In the book of Ecclesiastes, the Preacher (Qohelet) talked about how he indulged himself in worldly pleasures including the accumulation of wealth and wisdom. However, he found all these as “meaningless”. So he gave a simple advice to us his readers – to fear (or revere) God and keep his commandments in every single thing we do.
Vanitas vanitatum, et omnia vanitas.
Vanity of vanities! All things are vanity! What profit has man from all the labor which he toils at under the sun? Fear God and keep his commandments; for this is the whole duty of man. The dust returns to the earth as it was, and the spirit returns to God who gave it. For God will bring every deed into judgment, with every secret thing whether good or evil.— Ecclesiastes 1:2-3; 12:7,13-14
I derived my practical outlook on life from these beautiful lines of my favorite book in the Sacred Scriptures and two other sources. I wanted to develop a motto of my own to remind myself of this duty as a person who believes in God. A motto that would remind me of Christ in every single thing I do to avoid any occasion of sin. A motto that would remind me to always try to find time and ways to worship him and serve him. But how to serve Christ and how do we recognize him in our world today?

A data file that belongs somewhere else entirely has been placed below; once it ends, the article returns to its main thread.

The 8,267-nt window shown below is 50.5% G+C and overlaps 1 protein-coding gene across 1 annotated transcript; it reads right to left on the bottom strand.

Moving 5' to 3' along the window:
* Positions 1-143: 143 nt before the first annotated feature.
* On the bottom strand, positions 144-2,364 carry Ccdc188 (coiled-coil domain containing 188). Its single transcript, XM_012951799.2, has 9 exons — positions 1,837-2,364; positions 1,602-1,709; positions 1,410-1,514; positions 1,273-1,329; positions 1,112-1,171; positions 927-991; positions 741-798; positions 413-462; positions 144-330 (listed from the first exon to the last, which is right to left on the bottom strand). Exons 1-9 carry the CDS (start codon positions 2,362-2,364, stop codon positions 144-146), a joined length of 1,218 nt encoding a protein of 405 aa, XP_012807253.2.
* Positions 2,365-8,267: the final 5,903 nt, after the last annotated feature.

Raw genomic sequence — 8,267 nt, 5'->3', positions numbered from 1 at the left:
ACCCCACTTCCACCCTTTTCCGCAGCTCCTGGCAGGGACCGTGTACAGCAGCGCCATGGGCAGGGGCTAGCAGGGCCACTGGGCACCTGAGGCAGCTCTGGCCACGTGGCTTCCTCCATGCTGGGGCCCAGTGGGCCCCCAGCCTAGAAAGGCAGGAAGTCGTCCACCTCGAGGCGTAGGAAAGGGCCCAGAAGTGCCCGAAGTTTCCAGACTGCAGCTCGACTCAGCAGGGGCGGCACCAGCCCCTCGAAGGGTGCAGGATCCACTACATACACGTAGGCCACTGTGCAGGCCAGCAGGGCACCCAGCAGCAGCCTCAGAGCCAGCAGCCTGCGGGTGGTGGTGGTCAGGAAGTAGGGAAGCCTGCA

Venerable Aloysius Schwartz, a founder of a school I attended, has helped me understand this part after reading his book The Starved and the Silent. He wrote, “CHRIST LIVES ON in the world today and exerts his influence upon it in three ways: 1) the Eucharist, 2) the inspired word of Scripture, and 3) the person of the poor.” This was my second source.
The third and the last source is a line from one of the Vatican II documents Apostolicam Actuositatem. This decree by Pope Paul VI encourages the laity to “ad servitium Christi et Ecclesiae ubique incitantis” or to serve Christ and the Church in all circumstances. This is where I grabbed the wordings of my motto Christi ubique incitantis or Christ in all circumstances.
While it is true that it is difficult to involve God in everything we do in life, especially with what the world can offer, it is not impossible. As a proof, numerous holy people from different parts of the world, living and dead, have overcome the world and lifted their eyes to heaven. For example this man who stayed in a desert pillar for 37 years. He is not even a priest or a religious. He is a layperson. So, it is difficult but not impossible.
Let us serve Christ and the Church in all circumstances!